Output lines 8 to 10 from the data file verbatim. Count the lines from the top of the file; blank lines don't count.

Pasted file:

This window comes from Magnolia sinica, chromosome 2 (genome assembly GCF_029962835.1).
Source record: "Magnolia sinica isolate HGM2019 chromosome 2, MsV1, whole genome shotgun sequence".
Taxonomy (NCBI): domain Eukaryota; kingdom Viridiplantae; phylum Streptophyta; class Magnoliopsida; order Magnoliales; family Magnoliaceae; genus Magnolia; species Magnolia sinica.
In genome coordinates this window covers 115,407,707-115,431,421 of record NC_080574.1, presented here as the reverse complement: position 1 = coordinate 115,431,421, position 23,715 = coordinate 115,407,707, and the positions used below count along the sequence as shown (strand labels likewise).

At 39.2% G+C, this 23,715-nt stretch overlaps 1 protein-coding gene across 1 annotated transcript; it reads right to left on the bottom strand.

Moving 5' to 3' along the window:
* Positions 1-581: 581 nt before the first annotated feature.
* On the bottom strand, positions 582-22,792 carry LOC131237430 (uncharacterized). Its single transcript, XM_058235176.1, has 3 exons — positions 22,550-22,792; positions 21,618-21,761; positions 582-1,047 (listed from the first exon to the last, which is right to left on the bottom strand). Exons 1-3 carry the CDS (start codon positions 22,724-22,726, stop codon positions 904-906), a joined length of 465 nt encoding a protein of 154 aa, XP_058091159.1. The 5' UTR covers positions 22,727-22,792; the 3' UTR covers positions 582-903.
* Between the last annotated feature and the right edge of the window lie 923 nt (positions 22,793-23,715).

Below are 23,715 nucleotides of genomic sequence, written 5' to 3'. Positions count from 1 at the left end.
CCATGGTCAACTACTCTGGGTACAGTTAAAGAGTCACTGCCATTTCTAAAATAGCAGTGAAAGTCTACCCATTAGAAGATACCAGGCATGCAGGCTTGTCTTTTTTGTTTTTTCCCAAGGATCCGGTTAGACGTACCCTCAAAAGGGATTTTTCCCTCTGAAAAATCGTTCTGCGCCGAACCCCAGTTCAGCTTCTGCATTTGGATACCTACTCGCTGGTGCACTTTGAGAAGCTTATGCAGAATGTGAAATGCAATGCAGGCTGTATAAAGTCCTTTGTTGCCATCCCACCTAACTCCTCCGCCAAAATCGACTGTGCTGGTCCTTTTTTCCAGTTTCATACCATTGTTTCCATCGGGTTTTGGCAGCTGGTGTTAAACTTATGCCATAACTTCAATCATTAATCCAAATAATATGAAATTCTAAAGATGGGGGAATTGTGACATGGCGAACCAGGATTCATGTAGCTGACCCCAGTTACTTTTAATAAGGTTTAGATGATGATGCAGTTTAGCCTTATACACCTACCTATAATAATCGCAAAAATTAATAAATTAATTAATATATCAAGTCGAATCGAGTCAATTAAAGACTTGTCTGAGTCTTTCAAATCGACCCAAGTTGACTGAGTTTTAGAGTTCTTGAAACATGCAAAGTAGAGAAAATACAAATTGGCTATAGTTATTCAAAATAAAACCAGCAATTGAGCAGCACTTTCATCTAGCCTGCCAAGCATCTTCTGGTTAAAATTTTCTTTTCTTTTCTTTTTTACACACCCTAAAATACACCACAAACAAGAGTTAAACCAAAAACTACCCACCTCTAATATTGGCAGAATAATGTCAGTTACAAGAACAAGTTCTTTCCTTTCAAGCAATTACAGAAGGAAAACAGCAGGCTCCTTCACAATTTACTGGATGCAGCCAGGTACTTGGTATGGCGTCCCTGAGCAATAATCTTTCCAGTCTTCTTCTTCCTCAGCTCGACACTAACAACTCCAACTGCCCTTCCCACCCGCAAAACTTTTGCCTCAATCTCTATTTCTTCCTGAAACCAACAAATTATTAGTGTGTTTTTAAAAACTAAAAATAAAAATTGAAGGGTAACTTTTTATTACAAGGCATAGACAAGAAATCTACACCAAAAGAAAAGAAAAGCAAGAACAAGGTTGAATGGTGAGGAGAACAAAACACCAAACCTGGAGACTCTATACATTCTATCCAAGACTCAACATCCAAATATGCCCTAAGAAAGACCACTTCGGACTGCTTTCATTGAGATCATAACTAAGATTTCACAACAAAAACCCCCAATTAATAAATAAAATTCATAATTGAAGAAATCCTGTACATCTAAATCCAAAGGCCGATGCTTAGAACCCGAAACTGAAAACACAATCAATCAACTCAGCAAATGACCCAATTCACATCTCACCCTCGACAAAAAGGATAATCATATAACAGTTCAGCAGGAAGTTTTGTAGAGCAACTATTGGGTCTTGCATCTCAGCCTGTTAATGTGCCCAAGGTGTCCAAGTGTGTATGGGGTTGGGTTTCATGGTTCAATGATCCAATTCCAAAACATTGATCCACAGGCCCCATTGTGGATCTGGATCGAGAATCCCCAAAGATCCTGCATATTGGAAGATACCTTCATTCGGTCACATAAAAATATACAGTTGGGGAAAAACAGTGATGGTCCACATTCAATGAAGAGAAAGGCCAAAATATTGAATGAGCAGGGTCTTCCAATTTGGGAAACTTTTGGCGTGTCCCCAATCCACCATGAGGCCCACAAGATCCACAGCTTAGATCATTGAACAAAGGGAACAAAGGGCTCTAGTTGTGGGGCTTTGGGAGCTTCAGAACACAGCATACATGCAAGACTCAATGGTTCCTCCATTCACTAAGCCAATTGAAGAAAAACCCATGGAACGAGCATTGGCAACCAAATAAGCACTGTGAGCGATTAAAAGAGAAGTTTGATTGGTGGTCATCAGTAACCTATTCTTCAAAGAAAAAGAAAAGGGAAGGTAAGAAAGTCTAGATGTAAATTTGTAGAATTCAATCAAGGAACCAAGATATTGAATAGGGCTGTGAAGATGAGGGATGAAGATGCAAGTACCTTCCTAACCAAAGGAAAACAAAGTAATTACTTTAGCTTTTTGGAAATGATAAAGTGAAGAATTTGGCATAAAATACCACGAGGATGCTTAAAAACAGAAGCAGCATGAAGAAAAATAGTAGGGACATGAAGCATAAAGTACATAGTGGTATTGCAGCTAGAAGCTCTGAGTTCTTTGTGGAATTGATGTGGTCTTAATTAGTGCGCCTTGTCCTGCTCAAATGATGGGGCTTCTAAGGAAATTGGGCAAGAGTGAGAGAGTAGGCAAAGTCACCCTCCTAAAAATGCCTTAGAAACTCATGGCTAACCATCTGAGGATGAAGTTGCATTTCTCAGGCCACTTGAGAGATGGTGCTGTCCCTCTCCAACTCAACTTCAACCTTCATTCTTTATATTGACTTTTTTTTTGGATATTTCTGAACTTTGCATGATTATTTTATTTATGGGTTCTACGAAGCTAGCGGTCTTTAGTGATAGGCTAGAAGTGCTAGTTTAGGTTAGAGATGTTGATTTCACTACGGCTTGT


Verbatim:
* On the bottom strand, positions 582-22,792 carry LOC131237430 (uncharacterized). Its single transcript, XM_058235176.1, has 3 exons — positions 22,550-22,792; positions 21,618-21,761; positions 582-1,047 (listed from the first exon to the last, which is right to left on the bottom strand). Exons 1-3 carry the CDS (start codon positions 22,724-22,726, stop codon positions 904-906), a joined length of 465 nt encoding a protein of 154 aa, XP_058091159.1. The 5' UTR covers positions 22,727-22,792; the 3' UTR covers positions 582-903.
* Between the last annotated feature and the right edge of the window lie 923 nt (positions 22,793-23,715).

Below are 23,715 nucleotides of genomic sequence, written 5' to 3'. Positions count from 1 at the left end.